Coulson taking care of May’s wounds




"Rainy," she says, voice dry as the pavement as she steps out from the corner. Avoiding the open gaze of the window, she moves around his coffee table, eyes sweeping over him as she says, "we shouldn’t stay here."

Not with SHIELD fallen, their locations and secrets splayed across every corner of the internet. They needed to get somewhere safe, somewhere they could think, and hopefully regroup.

But as her mind races miles ahead of them—wondering which safe houses would be compromised and which were secure, pondering the possibilities of who was still on there side—he’s there and he looks like hell, and she has to take a minute to stop.

"How are you?" she asks, brows pinching in the middle of her forehead. How are you holding up?

"Y’know," he drawls, "I’m me." 

Clint meanders into the kitchen as if he doesn’t have a time constraint, as if she hasn’t told him we shouldn’t stay here and as if he didn’t know that before she walked in and told him. 

He did. He does. 

The only reason he stayed is, well, this: this stupid, foolish hoping that someone (she) would show up and say anything but mean you have a friend, still, i promise. 

By showing up, she’s already done that. 

He pulls out two glasses, kicks open the fridge, grabs orange juice, and pours them both a glass. 

"Op in Amsterdam went south. Managed to save it. If you’re askin’, broken ribs, concussion, nasty cut. All taken care of." By him, but she didn’t need to know that. Probably already guesses. "Nothin’ worse than you, superstar."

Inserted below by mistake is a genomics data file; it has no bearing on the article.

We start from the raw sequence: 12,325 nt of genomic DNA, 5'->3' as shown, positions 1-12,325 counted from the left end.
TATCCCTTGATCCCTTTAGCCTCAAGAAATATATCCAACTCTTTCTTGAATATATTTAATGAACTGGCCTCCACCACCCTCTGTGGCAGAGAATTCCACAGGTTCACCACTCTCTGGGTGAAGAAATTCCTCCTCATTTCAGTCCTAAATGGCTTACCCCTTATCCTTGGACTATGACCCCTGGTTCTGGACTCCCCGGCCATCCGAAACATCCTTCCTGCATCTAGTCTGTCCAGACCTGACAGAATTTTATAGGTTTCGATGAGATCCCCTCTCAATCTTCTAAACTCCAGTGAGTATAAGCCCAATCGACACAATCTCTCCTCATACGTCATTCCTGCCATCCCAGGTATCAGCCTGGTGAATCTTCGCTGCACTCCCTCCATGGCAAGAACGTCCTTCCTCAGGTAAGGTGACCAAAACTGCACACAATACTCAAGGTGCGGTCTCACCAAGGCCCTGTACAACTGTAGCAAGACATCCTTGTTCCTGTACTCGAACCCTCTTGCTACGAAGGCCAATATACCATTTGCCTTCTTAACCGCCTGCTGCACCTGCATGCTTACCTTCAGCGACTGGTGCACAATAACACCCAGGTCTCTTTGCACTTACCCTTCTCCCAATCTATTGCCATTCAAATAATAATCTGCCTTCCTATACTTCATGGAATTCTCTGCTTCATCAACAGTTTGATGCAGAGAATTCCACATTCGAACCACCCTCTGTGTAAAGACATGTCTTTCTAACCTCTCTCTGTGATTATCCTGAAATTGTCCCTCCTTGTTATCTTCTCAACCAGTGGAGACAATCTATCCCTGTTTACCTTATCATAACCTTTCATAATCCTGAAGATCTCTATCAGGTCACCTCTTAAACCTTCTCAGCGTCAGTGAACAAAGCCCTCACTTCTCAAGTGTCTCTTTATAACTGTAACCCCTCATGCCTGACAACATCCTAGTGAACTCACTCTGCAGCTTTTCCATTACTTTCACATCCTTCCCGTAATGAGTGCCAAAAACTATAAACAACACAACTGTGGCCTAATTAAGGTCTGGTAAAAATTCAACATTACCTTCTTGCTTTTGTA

He’s talking about D.C.

He’s talking about too many things. 

How she always shows up when he really, really needs a friend. 

(He’d needed a friend.) 

Clint passes her the glass. 

"You look exhausted, Tasha." An audible sigh. "Take the bed. Twenty four hours here isn’t gonna kill us. You look like you could use a good night’s sleep." 

In Our Bedroom After the War
Stars — PLAYED 5,471 TIMES

     she’s gone ——
but at least the war is over.


I’m going to duck now, and you’re going to shoot. 
                   Then we’ll see who fun and freaky is.

                   [And duck she does, as quick as she can. 
                    The Silence reaches out for her, closing in quickly.]

And he shoots. Grins, too. Never misses, that’s him, Clint Barton to a T, but it doesn’t fail to make him smile when he gets something trying to kill someone dead center. Straight to the ground it drops, falling behind the curly haired woman. 


And then - 

Hey - 

Weird. Okay, maybe not weird. People stare at him every day, these days. Okay, not every day. Certainly people don’t stare at him like they stare at Captain America, but sometimes, once in awhile, someone recognizes him and - 

He’s holding the bow. Oh. Of course she’s staring at him. Never mind, then. Not just a sudden Hawkeye fan. He’s mildly disappointed. 


don’t mind the bow. 
It happens. 

[ It happens? 


She will heal. This is a fact: she will heal, and at worst, she’ll have a couple more scars to add to the collection. She doesn’t think anything’s broken - not more than a couple of cracked ribs, anyway - but even if it were, Natasha would avoid hospitals. She’s lived through worse, is the most important thing. She’s broken her ankle and kept running, kept fighting. She’s been tortured to the point of death seeming welcome, and continued on. Natasha is not scared of a little pain.

She doesn’t want Clint to fuss over her; she’d suspected he might find her, eventually, but she’d hoped that she would be able to clean herself up before he arrived. He’s too fast for that. It’s not a bad thing that he’s here, it never is, especially when he has seen her at her worst, but she can read the concern in his face. It’s unnecessary—and yet she knows that were he the injured one, she’d be trying to help, too.